Nigeria in need of systems that work

by | June 1, 2017 1:01 am

The recent elections in France once again highlighted everything wrong with our political system. A 39 year old president elected on a platform that is barely a year old is a testament to the maturity of their political and electoral processes. The new president had a cabinet in place about 24 hours after his inauguration, with a prime minister appointed from the opposition party. The outgone president served for only one term, refusing to seek re-election as he knew he had failed to deliver on his mandate. One couldn’t help but compare this to our own 2015 election, with an incumbent president that couldn’t point to a single achievement during his stewardship, yet felt the election was his to lose. Then we succeeded in electing a 72 year old that had spent the better part of the preceding two decades seeking the highest office, but took six months to appoint his cabinet members because he saw them as just noisemakers, and about the same time ‘guided’ the country into a recession due to inertia.

It is evident that democracy is alien to us and I wonder for how long we will continue to be governed through a failed foreign system that isn’t delivering any dividend to the electorate. Most developed countries have bespoke political systems designed to meet their own needs. In the U.K, the people get to elect their local members of parliament (MP) that will represent them in the House of Commons, and the leader of the party with the highest number of MPs gets to form a government. In the U.S, the Electoral College, rather than popular votes, gets to decide who becomes president. In China, it is a one-party State. The Politburo of the Communist Party of China, currently made up of seven leaders, gets to run the country for 10 years, after which there is a change in leadership.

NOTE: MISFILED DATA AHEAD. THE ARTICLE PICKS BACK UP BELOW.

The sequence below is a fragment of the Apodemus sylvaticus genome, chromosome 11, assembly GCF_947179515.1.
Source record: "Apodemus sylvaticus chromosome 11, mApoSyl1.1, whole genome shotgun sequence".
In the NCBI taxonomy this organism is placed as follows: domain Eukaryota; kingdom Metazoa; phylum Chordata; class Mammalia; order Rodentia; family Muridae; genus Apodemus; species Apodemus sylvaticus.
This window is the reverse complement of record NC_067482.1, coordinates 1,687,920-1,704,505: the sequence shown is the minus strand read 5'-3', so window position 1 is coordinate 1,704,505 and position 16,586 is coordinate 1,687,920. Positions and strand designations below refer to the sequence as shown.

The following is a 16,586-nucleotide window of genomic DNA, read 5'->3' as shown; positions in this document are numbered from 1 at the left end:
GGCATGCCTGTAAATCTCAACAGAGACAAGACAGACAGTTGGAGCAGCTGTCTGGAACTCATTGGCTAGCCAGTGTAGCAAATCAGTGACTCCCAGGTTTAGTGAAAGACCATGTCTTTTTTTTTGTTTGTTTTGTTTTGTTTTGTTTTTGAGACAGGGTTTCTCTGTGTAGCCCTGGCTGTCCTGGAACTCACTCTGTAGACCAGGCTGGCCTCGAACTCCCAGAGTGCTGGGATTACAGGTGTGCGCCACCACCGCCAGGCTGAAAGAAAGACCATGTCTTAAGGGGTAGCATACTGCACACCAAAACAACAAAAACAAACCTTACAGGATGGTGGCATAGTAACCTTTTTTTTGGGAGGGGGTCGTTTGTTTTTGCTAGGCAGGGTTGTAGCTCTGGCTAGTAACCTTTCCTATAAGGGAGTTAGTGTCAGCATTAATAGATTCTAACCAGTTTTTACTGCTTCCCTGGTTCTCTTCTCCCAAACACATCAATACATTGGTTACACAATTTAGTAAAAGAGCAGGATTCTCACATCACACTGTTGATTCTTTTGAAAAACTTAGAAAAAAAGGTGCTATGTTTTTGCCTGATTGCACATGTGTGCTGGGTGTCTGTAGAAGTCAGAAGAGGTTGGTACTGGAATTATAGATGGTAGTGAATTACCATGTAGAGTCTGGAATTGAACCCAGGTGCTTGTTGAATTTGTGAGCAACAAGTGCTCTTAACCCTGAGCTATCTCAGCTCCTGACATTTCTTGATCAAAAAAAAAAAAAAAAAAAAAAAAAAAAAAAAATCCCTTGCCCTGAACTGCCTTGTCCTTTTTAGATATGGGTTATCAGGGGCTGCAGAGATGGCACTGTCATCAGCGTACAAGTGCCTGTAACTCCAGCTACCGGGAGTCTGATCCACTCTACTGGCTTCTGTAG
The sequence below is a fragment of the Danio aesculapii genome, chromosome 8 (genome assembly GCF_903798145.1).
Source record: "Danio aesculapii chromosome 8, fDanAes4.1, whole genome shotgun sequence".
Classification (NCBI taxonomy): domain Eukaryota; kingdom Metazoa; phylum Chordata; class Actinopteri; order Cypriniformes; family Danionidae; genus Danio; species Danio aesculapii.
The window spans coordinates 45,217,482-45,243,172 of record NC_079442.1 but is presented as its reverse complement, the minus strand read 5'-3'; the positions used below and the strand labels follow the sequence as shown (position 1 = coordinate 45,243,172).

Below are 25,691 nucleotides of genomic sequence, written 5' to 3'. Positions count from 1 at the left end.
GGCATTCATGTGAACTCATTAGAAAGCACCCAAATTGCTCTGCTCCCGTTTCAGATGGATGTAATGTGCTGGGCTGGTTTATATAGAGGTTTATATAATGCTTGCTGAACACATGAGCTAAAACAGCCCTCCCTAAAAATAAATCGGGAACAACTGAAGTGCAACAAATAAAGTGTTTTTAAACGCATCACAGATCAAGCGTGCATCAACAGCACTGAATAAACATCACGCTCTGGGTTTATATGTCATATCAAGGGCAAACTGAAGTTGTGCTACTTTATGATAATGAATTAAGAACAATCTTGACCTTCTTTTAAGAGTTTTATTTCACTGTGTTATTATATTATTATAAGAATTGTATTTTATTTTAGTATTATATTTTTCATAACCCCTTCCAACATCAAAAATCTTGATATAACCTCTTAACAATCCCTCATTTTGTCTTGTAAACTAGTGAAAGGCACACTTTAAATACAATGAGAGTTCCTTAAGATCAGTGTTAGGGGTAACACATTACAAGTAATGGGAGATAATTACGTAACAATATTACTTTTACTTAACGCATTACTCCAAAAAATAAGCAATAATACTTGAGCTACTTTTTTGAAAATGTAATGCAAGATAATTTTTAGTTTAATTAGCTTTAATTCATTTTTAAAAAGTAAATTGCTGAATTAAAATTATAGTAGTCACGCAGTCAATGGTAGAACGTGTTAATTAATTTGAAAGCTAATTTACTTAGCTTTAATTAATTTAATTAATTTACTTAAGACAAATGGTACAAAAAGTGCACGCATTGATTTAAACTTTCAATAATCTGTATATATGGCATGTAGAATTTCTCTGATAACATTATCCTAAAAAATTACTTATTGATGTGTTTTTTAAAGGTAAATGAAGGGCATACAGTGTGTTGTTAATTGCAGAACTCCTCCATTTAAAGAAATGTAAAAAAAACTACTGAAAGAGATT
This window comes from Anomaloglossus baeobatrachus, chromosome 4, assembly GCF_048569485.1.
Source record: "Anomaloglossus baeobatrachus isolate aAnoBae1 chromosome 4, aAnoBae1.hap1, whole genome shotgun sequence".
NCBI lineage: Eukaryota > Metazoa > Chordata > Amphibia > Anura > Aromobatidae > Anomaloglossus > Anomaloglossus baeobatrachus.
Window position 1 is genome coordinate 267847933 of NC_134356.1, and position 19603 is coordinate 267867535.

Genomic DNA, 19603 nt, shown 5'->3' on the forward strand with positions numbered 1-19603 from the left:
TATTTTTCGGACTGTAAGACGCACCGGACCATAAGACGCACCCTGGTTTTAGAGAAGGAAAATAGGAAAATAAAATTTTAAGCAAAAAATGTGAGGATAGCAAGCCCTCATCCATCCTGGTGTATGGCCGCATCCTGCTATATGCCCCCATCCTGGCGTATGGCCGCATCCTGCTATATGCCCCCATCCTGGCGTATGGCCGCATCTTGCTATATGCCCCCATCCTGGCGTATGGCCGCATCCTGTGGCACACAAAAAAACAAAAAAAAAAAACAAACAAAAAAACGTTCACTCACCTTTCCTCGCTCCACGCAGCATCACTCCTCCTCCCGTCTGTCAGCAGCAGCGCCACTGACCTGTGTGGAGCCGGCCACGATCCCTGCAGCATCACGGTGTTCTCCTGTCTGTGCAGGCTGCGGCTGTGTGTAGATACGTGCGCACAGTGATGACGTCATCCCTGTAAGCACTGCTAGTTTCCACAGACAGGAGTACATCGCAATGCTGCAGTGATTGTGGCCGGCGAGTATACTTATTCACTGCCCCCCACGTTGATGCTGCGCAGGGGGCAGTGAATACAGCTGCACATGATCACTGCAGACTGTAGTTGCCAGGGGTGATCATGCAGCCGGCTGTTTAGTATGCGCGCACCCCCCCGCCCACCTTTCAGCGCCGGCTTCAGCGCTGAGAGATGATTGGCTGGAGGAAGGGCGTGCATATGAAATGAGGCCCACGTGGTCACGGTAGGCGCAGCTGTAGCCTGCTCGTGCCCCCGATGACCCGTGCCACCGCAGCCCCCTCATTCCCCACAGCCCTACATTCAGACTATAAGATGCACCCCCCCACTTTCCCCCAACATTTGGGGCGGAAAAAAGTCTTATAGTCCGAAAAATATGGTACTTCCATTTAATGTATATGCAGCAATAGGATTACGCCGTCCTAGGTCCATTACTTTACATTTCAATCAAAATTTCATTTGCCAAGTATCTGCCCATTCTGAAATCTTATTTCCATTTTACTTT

The need for stability in China, due to the large population and differences, informed the choice of a one-party system, glossed with intra-party democracy. Without the political stability and consistency brought about by the one-party system, it would have been difficult, if not impossible, for China to develop the way they have, and as quickly too. Just as it is important to have a political system that caters to the needs of a country, so is it important to practice an economic system guided by national interest at every point in time.

The Chinese initially adopted communism as the system for resource allocation but now practice what they refer to as “Socialism with Chinese Characteristics”. China’s economy has been defined as a “social market economy”, and doesn’t fit into any one particular system. Rather, it takes parts and pieces of many systems and combines them in a way that best serves their collective interest. On paper, China will claim to be the biggest opponent of capitalism, yet they have consistently deployed capitalist policies in parts of the country where it’s needed.

We as a country need to go back to the drawing board. Where do we want to go as a nation? Is there a need for a central government with a President and 469 National Assembly members? What purpose have they served in furthering the stability and development of Nigeria? Is there a need for 36 sub-national governments and their attendant State Assemblies? If Nigeria were to be a corporate entity with 36 subsidiaries of which 27 are bankrupt, will they insist on continuing to run wasteful entities? Or are we better off with regional system of government? Do we need 36 cabinet ministers all in the name of federal character or competent hands irrespective of State of origin? Will our collective interests be served by rotating and recycling mediocrity or enthroning meritocracy? It’s time for these conversations to begin.

Olugbenga A. Olufeagba